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US women's gymnasts join Hoda in 1st interview since finishing Olympics: Full interview

Simone Biles, Jordan Chiles, Grace McCallum, Sunisa Lee, Jade Carey and MyKayla Skinner sat down with Hoda Kotb on TODAY shortly after Biles won the bronze in the individual balance beam final.
/ Source: TODAY

Team USA's six women gymnasts, all of whom are heading home from Tokyo with at least one medal, sat down Hoda Kotb live on TODAY Tuesday on the heels of the last gymnastics event at the 2020 Olympics.

Hoda Kotb and Team USA's women gymnasts in Tokyo at the 2020 Olympics.Matt Greenfield

In the conversation, superstar Simone Biles discussed how it felt to win bronze in Tuesday's individual balance beam final after withdrawing from the team competition one week before, citing her mental health and a case of "the twisties." She told Hoda how she coped with the criticism of her decision not to compete in several events last week and praised her teammates, Jordan Chiles, Jade Carey, Grace McCallum, Sunisa Lee and MyKayla Skinner, who also reflected on their accomplishments with Hoda.

Read the full transcript:

HODA: Raise your hand if you're proud of your teammates. (Everyone raises their hands.) Raise your hand if you're proud of Simone. (Everyone raises their hands.) Simone is proud of Simone. Girl, you did it.

BILES: Thank you. I'm very shocked. I feel like it's still kind of a whirlwind. I don't get to embrace it yet, but I'm just proud I could go out there and compete one more time before the Olympics was over and do a new beam dismount I haven't done since I was probably 12.

HODA: You got up on that beam, and I was thinking about that bronze medal, and I wondered does it mean more than the others?

BILES: Yes, it means more than all of the golds because I've pushed through so much the last five years and the last week while I've even been here. It was very emotional, and I'm just proud of myself and just all of these girls, as well.

HODA: Were you scared?

BILES: I was a little bit nervous.

HODA: We were watching and you were stepping around, I was like OK, what's she feeling? I'm feeling your feels. How did you sleep last night?

BILES: Like a baby, really. I never have an issue sleeping. Now my nap time, I laid down for two hours, but I wasn't asleep. I was kind of like half awake, half asleep.

HODA: How did you feel once you finished the beam?

BILES: I didn't really care about the outcome, I was just happy that I made the routine and that I got to compete one more time.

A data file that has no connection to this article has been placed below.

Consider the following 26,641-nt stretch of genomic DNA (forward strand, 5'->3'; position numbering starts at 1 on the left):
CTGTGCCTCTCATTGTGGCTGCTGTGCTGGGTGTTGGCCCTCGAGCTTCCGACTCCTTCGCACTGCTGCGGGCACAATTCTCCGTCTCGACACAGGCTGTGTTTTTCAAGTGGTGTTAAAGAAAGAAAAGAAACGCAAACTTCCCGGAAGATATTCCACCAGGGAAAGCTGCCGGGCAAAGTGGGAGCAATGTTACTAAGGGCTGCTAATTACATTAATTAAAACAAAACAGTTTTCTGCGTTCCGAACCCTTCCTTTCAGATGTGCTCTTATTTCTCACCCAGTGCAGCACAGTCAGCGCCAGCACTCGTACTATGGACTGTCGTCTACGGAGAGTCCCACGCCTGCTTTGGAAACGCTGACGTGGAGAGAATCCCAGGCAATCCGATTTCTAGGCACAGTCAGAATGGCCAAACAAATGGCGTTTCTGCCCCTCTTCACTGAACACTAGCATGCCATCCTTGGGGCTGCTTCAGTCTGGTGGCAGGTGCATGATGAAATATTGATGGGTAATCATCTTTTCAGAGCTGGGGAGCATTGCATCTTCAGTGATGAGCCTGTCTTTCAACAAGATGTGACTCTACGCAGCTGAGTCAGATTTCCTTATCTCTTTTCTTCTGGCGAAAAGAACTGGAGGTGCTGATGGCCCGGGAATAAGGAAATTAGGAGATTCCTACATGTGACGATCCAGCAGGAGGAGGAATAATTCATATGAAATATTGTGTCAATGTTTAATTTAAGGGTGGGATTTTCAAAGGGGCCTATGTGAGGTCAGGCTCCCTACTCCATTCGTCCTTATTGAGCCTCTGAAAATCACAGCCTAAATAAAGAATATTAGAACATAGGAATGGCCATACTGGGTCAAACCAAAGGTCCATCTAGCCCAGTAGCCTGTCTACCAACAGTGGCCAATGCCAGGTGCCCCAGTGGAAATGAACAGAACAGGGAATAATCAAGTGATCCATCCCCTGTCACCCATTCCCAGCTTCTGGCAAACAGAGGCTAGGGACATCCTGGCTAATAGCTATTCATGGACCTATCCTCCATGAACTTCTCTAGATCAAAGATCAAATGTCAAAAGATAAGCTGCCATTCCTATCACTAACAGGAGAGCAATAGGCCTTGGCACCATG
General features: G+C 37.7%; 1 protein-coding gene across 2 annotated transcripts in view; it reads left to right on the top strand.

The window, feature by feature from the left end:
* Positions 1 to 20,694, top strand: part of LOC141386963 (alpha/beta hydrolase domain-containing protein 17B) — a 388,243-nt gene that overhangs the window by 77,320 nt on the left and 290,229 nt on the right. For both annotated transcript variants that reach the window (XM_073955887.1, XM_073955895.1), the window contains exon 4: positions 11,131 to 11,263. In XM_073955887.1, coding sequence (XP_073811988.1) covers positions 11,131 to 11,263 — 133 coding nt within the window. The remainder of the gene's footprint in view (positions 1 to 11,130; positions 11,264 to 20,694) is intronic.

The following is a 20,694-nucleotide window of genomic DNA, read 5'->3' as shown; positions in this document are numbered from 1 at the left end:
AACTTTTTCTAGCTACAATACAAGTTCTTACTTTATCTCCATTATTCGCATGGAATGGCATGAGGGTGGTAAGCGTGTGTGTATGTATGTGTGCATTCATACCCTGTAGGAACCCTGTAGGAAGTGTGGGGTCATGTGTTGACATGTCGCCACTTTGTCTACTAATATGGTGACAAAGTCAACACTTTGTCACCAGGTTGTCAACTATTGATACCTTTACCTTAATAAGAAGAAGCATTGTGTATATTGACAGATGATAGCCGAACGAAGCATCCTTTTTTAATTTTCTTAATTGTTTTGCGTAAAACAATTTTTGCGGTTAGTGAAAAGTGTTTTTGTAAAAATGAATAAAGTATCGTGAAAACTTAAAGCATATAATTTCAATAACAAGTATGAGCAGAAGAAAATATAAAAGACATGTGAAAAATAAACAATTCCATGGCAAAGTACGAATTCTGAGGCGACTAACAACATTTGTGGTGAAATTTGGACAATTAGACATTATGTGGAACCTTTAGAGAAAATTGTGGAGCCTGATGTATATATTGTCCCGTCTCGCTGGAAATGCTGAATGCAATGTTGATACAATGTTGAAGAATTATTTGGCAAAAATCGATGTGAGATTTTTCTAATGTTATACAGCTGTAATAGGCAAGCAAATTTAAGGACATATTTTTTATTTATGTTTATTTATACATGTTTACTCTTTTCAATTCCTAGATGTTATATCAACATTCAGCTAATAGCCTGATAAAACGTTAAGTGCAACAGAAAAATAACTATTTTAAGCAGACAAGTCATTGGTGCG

HODA: When you decided that you were not going to compete early on, there may have been some misconceptions. What do you think the biggest misconception was about your decision?

BILES: That I was at no risk, mental health isn't a serious issue and it was basically a cop out. The girls saw me in training, my coaches saw me in training. I physically couldn't do it safely, and it's because I was getting so lost in the air. Before team finals, the girls were terrified for me, and they've never really been scared whenever I do something, but they were really nervous.

HODA: Why the beam? Why was that the one that you decided to come back to?

BILES: Because I didn't have to twist or do anything, so it was very much at a less risk, especially if I could do a different beam dismount.

HODA: Do you think it would have been different, Simone, if your family had been here, if your people had been here with you?

BILES: They were here as much as they could have been. I swore my parents were trying to jump through the phone with all the calling, texting and sending all the messages.

HODA: By the way, I was texting your mother. I took a picture of the beam. I was like, 'That's the beam where Simone is going to be, she's good,' and your mom was sending back hearts. I saw you speaking to her right after. What did you guys say to one another?

BILES: They were just really excited because before, my dad was like, 'Since I can't be there, can you FaceTime me in the tunnel?' So right before I walked out, I did FaceTime my parents in the tunnel, and that kind of put me at ease, and then right after beam, I just wanted to say hi to them.

HODA: I think the funny thing is, Simone, when you decided in the beginning that you weren't going to compete, all of a sudden we realized all the depth on this team, and you all probably knew about the depth the whole time, but I think America learned about the depth. Every single person sitting here has won a medal. Suni, best all-around, a gold medal. Did you ever imagine in your wildest dreams that you would be leaving here with a medal in every single color?

LEE: No. Bars and beam are probably the ones that I was hoping for the most. Everybody's competing for second place because of Simone. When that happened, it was just like, 'Oh my gosh,' because I was second to her the whole season, so I felt like I was just doing this for myself, and I just wanted to prove that I could be up there. It was just crazy.

HODA: Can you guys take me back to that moment when you found that Simone was not going to be competing? You all are a team.

CHILES: That was a crazy moment. We were just very, very stressed. I do have to say that. I feel like we all put ourselves in a position where we just were hoping that no matter what was going happen, we're just going prove to ourselves that we could do anything. And with her help, in the midst of her encouraging us and supporting us throughout every single event that we were doing, it definitely helped.

HODA: I could hear Simone. I knew exactly where Simone was when you guys were competing. Grace, you had to get right back up there right after you learned. You were on those uneven bars, and I feel like you set the tone for the team. Tell me about that.